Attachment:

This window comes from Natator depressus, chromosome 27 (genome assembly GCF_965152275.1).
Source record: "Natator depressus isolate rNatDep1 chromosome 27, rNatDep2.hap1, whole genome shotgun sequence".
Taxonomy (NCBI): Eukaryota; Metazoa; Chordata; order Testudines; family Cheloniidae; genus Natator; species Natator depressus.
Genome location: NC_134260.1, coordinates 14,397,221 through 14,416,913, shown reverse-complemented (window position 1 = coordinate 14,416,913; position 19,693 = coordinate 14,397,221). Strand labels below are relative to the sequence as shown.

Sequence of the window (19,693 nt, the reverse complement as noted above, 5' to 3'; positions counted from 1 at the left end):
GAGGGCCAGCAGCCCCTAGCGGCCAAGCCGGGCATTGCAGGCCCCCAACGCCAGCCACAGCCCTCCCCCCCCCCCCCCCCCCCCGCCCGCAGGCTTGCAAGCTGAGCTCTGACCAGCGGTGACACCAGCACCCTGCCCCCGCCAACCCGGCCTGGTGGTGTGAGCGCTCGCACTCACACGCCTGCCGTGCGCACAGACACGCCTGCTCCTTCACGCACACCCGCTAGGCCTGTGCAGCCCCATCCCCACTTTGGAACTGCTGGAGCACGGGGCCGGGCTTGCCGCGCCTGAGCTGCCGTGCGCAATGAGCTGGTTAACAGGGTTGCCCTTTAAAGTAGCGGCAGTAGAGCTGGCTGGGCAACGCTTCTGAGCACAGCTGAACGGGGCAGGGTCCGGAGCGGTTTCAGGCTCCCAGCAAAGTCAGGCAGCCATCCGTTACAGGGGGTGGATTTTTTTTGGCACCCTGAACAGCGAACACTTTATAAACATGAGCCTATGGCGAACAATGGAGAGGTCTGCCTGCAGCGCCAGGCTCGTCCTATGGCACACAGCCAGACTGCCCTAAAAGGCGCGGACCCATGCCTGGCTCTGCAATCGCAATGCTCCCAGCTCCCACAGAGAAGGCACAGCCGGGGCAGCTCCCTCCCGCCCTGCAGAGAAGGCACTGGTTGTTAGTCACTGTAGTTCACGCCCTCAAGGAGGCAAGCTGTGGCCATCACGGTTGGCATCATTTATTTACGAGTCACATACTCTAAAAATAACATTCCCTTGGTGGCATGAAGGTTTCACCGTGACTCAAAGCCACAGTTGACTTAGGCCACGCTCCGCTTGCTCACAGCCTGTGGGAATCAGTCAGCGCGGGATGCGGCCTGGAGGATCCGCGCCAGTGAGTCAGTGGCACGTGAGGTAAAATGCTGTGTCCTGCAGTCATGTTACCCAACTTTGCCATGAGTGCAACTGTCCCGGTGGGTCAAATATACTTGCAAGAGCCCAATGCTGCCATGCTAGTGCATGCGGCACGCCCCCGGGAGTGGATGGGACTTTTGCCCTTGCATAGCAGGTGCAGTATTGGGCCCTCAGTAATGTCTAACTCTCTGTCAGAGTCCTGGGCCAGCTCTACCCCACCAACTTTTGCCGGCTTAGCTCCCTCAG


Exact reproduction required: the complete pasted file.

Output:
This window comes from Natator depressus, chromosome 27 (genome assembly GCF_965152275.1).
Source record: "Natator depressus isolate rNatDep1 chromosome 27, rNatDep2.hap1, whole genome shotgun sequence".
Taxonomy (NCBI): Eukaryota; Metazoa; Chordata; order Testudines; family Cheloniidae; genus Natator; species Natator depressus.
Genome location: NC_134260.1, coordinates 14,397,221 through 14,416,913, shown reverse-complemented (window position 1 = coordinate 14,416,913; position 19,693 = coordinate 14,397,221). Strand labels below are relative to the sequence as shown.

Sequence of the window (19,693 nt, the reverse complement as noted above, 5' to 3'; positions counted from 1 at the left end):
GAGGGCCAGCAGCCCCTAGCGGCCAAGCCGGGCATTGCAGGCCCCCAACGCCAGCCACAGCCCTCCCCCCCCCCCCCCCCCCCCGCCCGCAGGCTTGCAAGCTGAGCTCTGACCAGCGGTGACACCAGCACCCTGCCCCCGCCAACCCGGCCTGGTGGTGTGAGCGCTCGCACTCACACGCCTGCCGTGCGCACAGACACGCCTGCTCCTTCACGCACACCCGCTAGGCCTGTGCAGCCCCATCCCCACTTTGGAACTGCTGGAGCACGGGGCCGGGCTTGCCGCGCCTGAGCTGCCGTGCGCAATGAGCTGGTTAACAGGGTTGCCCTTTAAAGTAGCGGCAGTAGAGCTGGCTGGGCAACGCTTCTGAGCACAGCTGAACGGGGCAGGGTCCGGAGCGGTTTCAGGCTCCCAGCAAAGTCAGGCAGCCATCCGTTACAGGGGGTGGATTTTTTTTGGCACCCTGAACAGCGAACACTTTATAAACATGAGCCTATGGCGAACAATGGAGAGGTCTGCCTGCAGCGCCAGGCTCGTCCTATGGCACACAGCCAGACTGCCCTAAAAGGCGCGGACCCATGCCTGGCTCTGCAATCGCAATGCTCCCAGCTCCCACAGAGAAGGCACAGCCGGGGCAGCTCCCTCCCGCCCTGCAGAGAAGGCACTGGTTGTTAGTCACTGTAGTTCACGCCCTCAAGGAGGCAAGCTGTGGCCATCACGGTTGGCATCATTTATTTACGAGTCACATACTCTAAAAATAACATTCCCTTGGTGGCATGAAGGTTTCACCGTGACTCAAAGCCACAGTTGACTTAGGCCACGCTCCGCTTGCTCACAGCCTGTGGGAATCAGTCAGCGCGGGATGCGGCCTGGAGGATCCGCGCCAGTGAGTCAGTGGCACGTGAGGTAAAATGCTGTGTCCTGCAGTCATGTTACCCAACTTTGCCATGAGTGCAACTGTCCCGGTGGGTCAAATATACTTGCAAGAGCCCAATGCTGCCATGCTAGTGCATGCGGCACGCCCCCGGGAGTGGATGGGACTTTTGCCCTTGCATAGCAGGTGCAGTATTGGGCCCTCAGTAATGTCTAACTCTCTGTCAGAGTCCTGGGCCAGCTCTACCCCACCAACTTTTGCCGGCTTAGCTCCCTCAG